Originally published in Boston Globe on October 10, 2004, MacArthur President Jonathan Fanton discusses slowing world population growth.
In 1994, 179 United Nations member states met at the international Conference on Population and Development in Cano, where they agreed on a bold plan to achieve economic development and slow population growth in 20 years by investing in reproductive healthcare and education. Against long odds, the plan is working. Sexual and reproductive rights have become central to development policy, healthcare, and post-conflict reconstruction. In 1994, the world's population of 5.6 billion was growing at 93 million per year, but today the rate of growth is 77 million per year, 17 percent slower.
Despite this early progress, however, serious challenges remain: Overall population is still expected to increase by almost one-third in the next 50 years: the commitment to meeting reproductive health needs is faltering in some countries: and there is inadequate funding for education and outreach.
Last week, more than 100 world leaders released a statement reaffirming the importance of the plan and urging the international community, national governments, and private philanthropic organizations to give population and development issues the priority -- and funding -- they deserve. I signed the statement because the progress that has been made is real. But it is fragile. Lasting change will require patient action and steady resolve: now is a time to redouble our efforts, not rest on early accomplishments.
To reenergize global efforts, the United States and other nations should immediately make good on their Cairo pledge. All 179 countries pledged to invest $365 billion in family planning and reproductive healthcare before 2015. But so far, investment in reproductive health is 70 percent behind schedule. Is that a reflection of less concern for women's health, for population growth, for the inextricable link between sensible population policies and poverty alleviation? Does it suggest an absence of leadership from the United States and other wealthy nations just four years after agreeing to the ambitious Millennium Development Goals?
Surely it cannot mean that population is no longer a critical problem, no longer needing concentrated action and resources. If anything, greater attention to reproductive health issues is required for a world in balance: Half of the world is under the age of 25, the largest youth generation in history. These 3.2 billion young people deserve the services and information that will allow them to make responsible decisions about sexual behavior and childbearing.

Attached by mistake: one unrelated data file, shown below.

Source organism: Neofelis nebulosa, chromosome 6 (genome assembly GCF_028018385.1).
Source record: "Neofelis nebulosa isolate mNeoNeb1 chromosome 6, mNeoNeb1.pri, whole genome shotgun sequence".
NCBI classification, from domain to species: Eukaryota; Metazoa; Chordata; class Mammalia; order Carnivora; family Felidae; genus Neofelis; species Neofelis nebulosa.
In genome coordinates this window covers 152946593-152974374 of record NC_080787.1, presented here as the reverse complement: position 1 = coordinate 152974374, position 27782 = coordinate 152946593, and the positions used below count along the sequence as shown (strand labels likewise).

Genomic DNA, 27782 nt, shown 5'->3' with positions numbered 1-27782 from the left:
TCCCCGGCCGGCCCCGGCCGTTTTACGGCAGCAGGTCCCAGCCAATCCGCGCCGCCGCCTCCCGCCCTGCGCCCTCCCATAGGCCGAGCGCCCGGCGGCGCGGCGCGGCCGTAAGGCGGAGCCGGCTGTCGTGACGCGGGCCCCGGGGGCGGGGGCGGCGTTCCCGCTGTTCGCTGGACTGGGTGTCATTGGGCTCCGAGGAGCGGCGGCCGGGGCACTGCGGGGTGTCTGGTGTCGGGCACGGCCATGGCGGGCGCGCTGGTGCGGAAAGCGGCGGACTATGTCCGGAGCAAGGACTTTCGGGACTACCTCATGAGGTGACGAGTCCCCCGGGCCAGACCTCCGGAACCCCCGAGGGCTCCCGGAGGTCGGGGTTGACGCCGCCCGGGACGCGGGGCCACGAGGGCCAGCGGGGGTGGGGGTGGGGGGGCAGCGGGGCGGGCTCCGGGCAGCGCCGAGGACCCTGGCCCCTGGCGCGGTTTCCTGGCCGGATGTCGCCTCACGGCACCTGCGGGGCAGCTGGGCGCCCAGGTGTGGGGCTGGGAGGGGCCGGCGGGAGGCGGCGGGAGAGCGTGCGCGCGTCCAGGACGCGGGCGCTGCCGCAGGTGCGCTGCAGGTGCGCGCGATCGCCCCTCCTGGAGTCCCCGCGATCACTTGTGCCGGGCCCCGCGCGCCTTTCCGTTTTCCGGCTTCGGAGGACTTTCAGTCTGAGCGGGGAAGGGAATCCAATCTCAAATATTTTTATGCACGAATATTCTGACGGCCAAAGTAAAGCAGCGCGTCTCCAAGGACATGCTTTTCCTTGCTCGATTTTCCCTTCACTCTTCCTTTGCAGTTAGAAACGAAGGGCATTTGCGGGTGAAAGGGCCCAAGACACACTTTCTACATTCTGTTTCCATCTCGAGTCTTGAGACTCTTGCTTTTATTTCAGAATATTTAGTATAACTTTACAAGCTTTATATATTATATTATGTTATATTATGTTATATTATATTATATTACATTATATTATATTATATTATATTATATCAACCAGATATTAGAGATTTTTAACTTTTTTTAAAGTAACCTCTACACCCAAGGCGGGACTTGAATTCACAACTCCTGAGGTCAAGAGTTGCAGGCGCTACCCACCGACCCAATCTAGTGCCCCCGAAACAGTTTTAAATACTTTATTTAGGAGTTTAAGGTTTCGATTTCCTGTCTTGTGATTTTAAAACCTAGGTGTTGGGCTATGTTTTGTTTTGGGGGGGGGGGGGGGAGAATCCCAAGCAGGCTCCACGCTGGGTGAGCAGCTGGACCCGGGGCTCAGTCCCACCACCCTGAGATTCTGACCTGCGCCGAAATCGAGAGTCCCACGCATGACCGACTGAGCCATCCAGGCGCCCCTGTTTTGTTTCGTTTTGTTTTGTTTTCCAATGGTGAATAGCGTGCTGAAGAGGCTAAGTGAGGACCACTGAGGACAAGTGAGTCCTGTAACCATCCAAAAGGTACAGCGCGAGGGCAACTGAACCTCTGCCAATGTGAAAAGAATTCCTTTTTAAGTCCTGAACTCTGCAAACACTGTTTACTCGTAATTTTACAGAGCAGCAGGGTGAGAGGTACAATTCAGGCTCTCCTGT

We already know the outlines for success. Central to the Cairo consensus was the recognition that when women have access to good information and healthcare, they make sensible choices. Education also matters. The more educated a woman is, the more she improves her family's health and income, delays her age of marriage, and lowers the number of children she has.
Satisfying reproductive health needs is also essential if the world is to make good on the promise of economic development for the world's poorest peoples. Provocative new research indicates a strong line between falling birth rates and economic growth. Known as the "demographic dividend," fewer births boost the proportion of young adults who are capable of working without the burden of additional dependents. If managed right, the investment dollars freed up by declining fertility can be used to strengthen economic development and social welfare. Evidence from South Asia suggests that as much of one-third of its growth in the 1990s was the result of such dividends.
The window of opportunity is beginning to open elsewhere, because evidence also demonstrates that throughout the developing world, the number of children women want is falling. In fact, the ideal is lower than the average birth rate of most countries. Meeting these reproductive health needs serves the women themselves, their families, and the greater good.
In order to satisfy the demand, however, a variety of programs proven on a smaller scale need to be expanded in order to reach far more people. This requires strategic partnerships between government and civil society.
For example, in Nigeria, MacArthur Foundation grants support work by nonprofit groups there to develop a comprehensive sexuality education curricumlum. The federal government has mandated the curriculum’s use throughout the school system, so now our grantees are helping state governments train their teachers.
There are many such examples of local action works. But although private and nongovernmental actors are important in the global fight against poverty and inequality, they cannot do it alone. Real commitment will only be demonstrated when the governments of the world show their leadership by embracing programs that work.